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M/V Pai/Pacific Gas formaly the Nanayou Maru is a boat accessible salt water dive site, located in Port Moresby, Papua New Guinea.

The purpose-sunk Pacific Gas is one of the largest shipwrecks in PNG, and it sits just outside of the capital of Port Moresby. But the Pacific Gas is just one of a handful of easily accessible shipwrecks near the city, loaded with some of the ocean’s strangest marine life. in fact, just next door to the Gas sits the M/V Pai, a 75-foot trawler purpose sunk along Horseshoe reef. The Pai’s grasping masts are laden with a thick coat of soft corals, and it’s a picturesque backdrop against which divers can find an exotic and ever-changing collection of creatures. Anything from wobbegongs and hammerhead sharks, to rhinopias and harlequin ghost pipefish can be spotted on this small but biodiverse wreck, while anthias and sweetlips congregate in the water column.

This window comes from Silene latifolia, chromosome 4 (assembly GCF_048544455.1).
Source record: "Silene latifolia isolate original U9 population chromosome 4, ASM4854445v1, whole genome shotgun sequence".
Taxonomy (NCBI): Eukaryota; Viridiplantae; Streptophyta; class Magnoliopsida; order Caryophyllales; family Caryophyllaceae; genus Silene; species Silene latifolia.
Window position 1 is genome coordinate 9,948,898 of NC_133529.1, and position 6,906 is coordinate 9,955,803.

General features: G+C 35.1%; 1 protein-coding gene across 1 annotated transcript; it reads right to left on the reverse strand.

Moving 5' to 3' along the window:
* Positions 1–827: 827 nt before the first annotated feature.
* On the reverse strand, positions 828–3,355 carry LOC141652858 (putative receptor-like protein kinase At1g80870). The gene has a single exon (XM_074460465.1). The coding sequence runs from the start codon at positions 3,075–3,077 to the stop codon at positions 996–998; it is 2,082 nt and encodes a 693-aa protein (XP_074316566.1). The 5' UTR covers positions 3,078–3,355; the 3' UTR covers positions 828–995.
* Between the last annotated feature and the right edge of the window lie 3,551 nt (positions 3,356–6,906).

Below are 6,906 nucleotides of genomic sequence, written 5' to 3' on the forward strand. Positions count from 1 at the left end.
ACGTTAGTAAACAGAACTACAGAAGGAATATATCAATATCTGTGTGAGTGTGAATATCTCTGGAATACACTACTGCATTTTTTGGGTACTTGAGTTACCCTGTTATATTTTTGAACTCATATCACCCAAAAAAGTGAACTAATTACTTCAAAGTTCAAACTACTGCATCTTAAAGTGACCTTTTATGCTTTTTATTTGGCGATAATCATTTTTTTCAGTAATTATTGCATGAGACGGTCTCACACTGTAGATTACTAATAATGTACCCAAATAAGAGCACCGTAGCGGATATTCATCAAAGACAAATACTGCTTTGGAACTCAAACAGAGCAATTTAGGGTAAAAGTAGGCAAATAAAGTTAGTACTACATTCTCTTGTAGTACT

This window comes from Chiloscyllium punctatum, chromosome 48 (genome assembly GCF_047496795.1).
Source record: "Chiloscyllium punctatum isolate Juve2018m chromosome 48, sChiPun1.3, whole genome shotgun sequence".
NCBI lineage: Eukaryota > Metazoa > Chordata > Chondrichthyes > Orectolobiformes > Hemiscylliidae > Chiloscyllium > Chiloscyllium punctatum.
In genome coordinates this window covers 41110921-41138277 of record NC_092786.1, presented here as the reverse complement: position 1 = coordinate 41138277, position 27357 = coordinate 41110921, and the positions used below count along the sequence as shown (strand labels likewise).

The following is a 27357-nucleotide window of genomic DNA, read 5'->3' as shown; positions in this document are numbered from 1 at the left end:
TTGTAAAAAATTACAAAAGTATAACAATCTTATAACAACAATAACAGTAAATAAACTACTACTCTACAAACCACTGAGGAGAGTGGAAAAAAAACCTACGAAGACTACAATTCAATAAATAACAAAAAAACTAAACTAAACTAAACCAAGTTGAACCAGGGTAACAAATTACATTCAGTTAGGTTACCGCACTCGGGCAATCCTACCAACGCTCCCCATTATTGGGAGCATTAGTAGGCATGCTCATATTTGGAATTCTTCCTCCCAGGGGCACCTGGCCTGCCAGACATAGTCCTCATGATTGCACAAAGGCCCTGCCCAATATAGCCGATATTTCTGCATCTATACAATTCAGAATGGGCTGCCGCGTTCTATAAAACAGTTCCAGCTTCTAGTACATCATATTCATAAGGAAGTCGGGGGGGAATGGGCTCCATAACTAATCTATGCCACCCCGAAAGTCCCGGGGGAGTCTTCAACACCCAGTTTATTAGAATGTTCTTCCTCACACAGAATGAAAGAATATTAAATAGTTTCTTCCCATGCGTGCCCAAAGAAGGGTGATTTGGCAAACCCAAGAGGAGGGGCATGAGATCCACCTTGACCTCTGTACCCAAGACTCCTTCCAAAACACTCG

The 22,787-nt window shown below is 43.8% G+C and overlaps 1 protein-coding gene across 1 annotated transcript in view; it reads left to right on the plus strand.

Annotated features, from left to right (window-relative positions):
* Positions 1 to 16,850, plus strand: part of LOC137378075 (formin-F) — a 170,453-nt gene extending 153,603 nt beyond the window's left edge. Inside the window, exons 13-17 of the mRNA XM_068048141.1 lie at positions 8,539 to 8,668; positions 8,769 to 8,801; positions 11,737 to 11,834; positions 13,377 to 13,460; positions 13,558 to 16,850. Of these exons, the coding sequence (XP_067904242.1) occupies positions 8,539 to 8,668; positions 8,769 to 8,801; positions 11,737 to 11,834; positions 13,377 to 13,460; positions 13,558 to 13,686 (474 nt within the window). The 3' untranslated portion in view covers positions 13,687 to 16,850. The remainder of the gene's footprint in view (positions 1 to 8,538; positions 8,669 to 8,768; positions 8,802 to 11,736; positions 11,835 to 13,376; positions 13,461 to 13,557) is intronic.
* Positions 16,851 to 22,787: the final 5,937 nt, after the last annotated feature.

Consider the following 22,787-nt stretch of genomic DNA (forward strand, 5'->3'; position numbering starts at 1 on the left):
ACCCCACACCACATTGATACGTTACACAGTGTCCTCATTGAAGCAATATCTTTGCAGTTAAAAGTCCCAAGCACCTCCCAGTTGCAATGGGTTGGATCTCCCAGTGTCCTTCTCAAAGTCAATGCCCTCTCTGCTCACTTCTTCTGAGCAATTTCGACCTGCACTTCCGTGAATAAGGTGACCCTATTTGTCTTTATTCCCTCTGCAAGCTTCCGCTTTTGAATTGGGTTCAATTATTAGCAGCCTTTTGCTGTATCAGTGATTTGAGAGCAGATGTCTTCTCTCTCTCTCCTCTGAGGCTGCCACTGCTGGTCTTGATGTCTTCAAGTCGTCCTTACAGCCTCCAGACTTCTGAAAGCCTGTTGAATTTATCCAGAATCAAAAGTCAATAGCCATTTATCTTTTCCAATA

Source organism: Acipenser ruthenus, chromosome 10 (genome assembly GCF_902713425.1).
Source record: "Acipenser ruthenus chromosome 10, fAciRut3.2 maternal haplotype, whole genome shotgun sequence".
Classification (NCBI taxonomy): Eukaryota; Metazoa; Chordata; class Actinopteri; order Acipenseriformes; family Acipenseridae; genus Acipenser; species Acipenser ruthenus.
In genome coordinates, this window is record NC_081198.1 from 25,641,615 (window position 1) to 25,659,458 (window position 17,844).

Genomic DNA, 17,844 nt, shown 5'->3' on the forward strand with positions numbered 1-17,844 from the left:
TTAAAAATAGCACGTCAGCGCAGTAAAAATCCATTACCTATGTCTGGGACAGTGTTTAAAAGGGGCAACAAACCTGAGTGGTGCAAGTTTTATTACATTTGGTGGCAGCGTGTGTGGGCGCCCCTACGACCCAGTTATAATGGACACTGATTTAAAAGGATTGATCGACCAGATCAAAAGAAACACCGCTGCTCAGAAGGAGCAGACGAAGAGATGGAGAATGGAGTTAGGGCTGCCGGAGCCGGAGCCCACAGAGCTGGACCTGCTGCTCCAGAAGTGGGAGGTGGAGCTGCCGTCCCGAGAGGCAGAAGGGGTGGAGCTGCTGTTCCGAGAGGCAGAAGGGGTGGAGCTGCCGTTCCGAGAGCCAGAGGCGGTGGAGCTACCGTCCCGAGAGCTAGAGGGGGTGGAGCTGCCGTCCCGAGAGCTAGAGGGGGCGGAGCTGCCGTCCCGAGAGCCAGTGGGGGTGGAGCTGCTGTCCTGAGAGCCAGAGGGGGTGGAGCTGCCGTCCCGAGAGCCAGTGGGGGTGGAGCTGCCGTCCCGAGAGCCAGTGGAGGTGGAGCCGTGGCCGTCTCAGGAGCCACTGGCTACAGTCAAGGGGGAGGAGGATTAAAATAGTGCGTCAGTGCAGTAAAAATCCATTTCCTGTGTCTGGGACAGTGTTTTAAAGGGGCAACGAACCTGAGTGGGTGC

Distance from Loloata – 3.1 nautical miles
Best Diving Depths – 16 to 30 meters Wreck lays with her mast in 9 meters and her rudder in 45 meters.
Best Time / Tide – Location is exposed so weather conditions must be right. Caution with moderate currents diving spring tides.
Highlights – Scuttled in 1986 for sport divers. Ship is 65.1 meters long. Tremendous quantities of fish surrounding the wreck. Magnificent Soft corals, particularly on the mast. Resident lionfish, Leaf scorpionfish and Ghost pipefish. One of the two sites where the Red lined Basslet is found.

MV Pacific Gas

The largest and deepest wreck dive in this area. Built in japan in 1967 as a liquid gas carrier. Originally named “Nanayou Maru”. Renamed “Pacific Gas” in 1972. Sunk in October 1986 by Bob and Dinah Halstead. Length 65m/213ft. Width 10.5m/34ft. Gross tonnage 1130 tonnes. The wreck is covered with Tubastrea hard corals and numerous soft corals and Sea fans. Swarms of fish above the bow when the current runs.

From SportDiver

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